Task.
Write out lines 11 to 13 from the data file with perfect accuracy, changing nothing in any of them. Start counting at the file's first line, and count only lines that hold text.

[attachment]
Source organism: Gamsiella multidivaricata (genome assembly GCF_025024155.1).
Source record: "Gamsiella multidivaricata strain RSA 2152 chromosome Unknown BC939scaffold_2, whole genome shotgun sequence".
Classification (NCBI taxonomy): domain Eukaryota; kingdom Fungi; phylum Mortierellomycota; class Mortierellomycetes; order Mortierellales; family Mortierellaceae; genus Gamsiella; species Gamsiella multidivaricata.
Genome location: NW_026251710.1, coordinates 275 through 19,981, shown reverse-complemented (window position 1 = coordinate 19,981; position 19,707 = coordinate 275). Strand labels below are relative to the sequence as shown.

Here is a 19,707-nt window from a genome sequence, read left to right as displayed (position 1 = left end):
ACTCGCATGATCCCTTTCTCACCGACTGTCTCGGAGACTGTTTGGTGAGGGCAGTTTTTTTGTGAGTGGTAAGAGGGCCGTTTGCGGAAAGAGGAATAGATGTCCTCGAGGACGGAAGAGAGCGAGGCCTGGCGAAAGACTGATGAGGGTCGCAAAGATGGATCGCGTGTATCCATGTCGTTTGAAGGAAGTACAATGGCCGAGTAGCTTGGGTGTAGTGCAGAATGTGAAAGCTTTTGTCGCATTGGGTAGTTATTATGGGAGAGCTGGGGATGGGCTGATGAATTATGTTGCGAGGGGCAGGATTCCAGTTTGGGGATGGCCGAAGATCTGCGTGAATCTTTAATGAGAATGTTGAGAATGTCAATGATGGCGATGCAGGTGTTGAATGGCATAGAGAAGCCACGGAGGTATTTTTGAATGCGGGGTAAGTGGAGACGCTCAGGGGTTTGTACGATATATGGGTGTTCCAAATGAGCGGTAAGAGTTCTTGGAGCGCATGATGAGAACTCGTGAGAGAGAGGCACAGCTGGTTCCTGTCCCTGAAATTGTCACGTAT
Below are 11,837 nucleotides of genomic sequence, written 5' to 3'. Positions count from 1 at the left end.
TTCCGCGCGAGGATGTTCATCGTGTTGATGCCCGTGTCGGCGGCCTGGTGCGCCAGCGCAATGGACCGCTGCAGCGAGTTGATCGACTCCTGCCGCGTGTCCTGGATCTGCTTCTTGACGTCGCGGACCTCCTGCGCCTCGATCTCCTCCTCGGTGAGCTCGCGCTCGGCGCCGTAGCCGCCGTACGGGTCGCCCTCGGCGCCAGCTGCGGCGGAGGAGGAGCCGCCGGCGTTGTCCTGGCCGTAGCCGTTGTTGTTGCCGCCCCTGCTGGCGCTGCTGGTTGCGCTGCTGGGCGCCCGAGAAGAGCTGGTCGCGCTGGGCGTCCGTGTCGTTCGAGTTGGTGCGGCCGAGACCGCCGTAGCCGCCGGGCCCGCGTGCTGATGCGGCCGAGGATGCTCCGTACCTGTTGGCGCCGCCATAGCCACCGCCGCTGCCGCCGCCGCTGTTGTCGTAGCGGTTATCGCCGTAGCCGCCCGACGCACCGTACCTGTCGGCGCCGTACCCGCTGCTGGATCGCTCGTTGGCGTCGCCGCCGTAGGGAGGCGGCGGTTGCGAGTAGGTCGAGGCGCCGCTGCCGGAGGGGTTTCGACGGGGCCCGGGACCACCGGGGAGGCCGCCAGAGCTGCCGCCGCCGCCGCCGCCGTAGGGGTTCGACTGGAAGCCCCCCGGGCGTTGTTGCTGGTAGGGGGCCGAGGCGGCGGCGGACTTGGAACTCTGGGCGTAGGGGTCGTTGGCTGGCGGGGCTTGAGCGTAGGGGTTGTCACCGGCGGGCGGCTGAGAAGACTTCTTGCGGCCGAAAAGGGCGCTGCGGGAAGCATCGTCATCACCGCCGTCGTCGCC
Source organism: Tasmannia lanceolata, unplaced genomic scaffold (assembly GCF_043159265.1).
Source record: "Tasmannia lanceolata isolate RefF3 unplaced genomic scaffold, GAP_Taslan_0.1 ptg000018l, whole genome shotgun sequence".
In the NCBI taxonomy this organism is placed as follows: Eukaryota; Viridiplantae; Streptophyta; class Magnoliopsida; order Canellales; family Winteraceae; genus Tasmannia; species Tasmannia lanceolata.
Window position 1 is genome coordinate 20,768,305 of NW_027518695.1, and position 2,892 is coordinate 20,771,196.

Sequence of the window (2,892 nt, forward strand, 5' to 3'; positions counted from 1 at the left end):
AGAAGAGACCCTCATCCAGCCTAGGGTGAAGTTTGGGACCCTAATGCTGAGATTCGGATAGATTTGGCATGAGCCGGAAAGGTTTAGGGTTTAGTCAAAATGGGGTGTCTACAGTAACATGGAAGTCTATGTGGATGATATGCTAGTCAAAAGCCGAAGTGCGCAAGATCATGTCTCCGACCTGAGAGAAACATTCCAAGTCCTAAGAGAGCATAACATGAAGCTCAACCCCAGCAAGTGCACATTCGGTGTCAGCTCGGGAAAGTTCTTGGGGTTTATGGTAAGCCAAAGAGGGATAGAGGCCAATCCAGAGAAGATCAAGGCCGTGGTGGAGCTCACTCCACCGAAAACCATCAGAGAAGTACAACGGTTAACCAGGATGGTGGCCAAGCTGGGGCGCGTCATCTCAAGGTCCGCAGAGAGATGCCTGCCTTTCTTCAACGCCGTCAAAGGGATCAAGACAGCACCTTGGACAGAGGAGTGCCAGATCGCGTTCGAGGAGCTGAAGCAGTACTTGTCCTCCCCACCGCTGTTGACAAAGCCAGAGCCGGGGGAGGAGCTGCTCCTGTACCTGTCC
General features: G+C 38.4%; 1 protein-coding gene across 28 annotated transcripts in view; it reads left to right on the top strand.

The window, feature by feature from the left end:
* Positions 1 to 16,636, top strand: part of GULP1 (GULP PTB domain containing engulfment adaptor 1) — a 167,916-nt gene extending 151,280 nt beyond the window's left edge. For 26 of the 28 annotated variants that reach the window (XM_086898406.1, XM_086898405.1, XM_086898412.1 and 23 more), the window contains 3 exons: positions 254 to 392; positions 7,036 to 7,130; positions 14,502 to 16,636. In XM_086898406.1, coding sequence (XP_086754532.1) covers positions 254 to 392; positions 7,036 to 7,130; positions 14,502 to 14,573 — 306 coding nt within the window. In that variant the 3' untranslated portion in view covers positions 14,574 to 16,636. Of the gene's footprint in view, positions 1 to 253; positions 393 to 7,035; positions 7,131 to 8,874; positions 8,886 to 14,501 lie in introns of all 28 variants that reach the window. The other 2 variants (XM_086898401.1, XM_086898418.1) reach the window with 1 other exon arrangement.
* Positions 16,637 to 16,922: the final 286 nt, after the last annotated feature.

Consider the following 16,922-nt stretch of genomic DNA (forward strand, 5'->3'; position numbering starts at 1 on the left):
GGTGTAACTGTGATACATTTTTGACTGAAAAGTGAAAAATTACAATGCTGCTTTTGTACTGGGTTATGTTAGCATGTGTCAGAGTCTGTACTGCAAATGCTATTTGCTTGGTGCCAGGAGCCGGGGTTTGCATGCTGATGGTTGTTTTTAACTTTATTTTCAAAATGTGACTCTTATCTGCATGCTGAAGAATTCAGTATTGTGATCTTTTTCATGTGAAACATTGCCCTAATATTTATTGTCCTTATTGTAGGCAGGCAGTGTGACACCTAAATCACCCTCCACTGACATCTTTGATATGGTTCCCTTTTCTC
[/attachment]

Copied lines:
In the NCBI taxonomy this organism is placed as follows: Eukaryota; Viridiplantae; Streptophyta; class Magnoliopsida; order Canellales; family Winteraceae; genus Tasmannia; species Tasmannia lanceolata.
Window position 1 is genome coordinate 20,768,305 of NW_027518695.1, and position 2,892 is coordinate 20,771,196.

Sequence of the window (2,892 nt, forward strand, 5' to 3'; positions counted from 1 at the left end):